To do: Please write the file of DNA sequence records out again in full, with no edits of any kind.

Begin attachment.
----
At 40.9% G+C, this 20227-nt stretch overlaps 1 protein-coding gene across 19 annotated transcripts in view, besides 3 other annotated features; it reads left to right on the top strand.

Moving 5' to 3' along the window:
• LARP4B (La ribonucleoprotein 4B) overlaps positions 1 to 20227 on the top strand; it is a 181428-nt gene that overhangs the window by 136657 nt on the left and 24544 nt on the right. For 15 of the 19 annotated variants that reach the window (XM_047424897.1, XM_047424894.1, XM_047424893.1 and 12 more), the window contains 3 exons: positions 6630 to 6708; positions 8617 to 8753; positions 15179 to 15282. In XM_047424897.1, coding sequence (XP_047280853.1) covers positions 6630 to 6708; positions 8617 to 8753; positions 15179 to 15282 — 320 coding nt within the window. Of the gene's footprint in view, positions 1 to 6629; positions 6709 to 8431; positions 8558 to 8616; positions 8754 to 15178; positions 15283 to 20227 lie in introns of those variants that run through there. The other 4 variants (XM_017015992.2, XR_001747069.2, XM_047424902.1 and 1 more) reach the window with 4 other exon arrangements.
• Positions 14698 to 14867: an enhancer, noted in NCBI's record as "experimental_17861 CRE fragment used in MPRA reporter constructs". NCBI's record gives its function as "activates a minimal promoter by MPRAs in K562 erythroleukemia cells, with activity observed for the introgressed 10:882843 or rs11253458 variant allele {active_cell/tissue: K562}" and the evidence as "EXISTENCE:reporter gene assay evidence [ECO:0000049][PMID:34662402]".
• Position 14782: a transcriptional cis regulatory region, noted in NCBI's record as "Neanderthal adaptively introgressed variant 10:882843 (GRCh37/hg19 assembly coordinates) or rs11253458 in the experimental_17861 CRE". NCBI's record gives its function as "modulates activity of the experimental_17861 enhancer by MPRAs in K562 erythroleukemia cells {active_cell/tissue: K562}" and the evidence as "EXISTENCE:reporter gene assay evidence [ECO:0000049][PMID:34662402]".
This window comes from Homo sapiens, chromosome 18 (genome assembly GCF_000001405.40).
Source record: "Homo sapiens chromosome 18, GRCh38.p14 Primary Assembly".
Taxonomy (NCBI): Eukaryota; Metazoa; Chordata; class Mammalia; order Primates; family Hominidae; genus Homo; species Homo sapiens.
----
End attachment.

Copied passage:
At 40.9% G+C, this 20227-nt stretch overlaps 1 protein-coding gene across 19 annotated transcripts in view, besides 3 other annotated features; it reads left to right on the top strand.

Moving 5' to 3' along the window:
• LARP4B (La ribonucleoprotein 4B) overlaps positions 1 to 20227 on the top strand; it is a 181428-nt gene that overhangs the window by 136657 nt on the left and 24544 nt on the right. For 15 of the 19 annotated variants that reach the window (XM_047424897.1, XM_047424894.1, XM_047424893.1 and 12 more), the window contains 3 exons: positions 6630 to 6708; positions 8617 to 8753; positions 15179 to 15282. In XM_047424897.1, coding sequence (XP_047280853.1) covers positions 6630 to 6708; positions 8617 to 8753; positions 15179 to 15282 — 320 coding nt within the window. Of the gene's footprint in view, positions 1 to 6629; positions 6709 to 8431; positions 8558 to 8616; positions 8754 to 15178; positions 15283 to 20227 lie in introns of those variants that run through there. The other 4 variants (XM_017015992.2, XR_001747069.2, XM_047424902.1 and 1 more) reach the window with 4 other exon arrangements.
• Positions 14698 to 14867: an enhancer, noted in NCBI's record as "experimental_17861 CRE fragment used in MPRA reporter constructs". NCBI's record gives its function as "activates a minimal promoter by MPRAs in K562 erythroleukemia cells, with activity observed for the introgressed 10:882843 or rs11253458 variant allele {active_cell/tissue: K562}" and the evidence as "EXISTENCE:reporter gene assay evidence [ECO:0000049][PMID:34662402]".
• Position 14782: a transcriptional cis regulatory region, noted in NCBI's record as "Neanderthal adaptively introgressed variant 10:882843 (GRCh37/hg19 assembly coordinates) or rs11253458 in the experimental_17861 CRE". NCBI's record gives its function as "modulates activity of the experimental_17861 enhancer by MPRAs in K562 erythroleukemia cells {active_cell/tissue: K562}" and the evidence as "EXISTENCE:reporter gene assay evidence [ECO:0000049][PMID:34662402]".
This window comes from Homo sapiens, chromosome 18 (genome assembly GCF_000001405.40).
Source record: "Homo sapiens chromosome 18, GRCh38.p14 Primary Assembly".
Taxonomy (NCBI): Eukaryota; Metazoa; Chordata; class Mammalia; order Primates; family Hominidae; genus Homo; species Homo sapiens.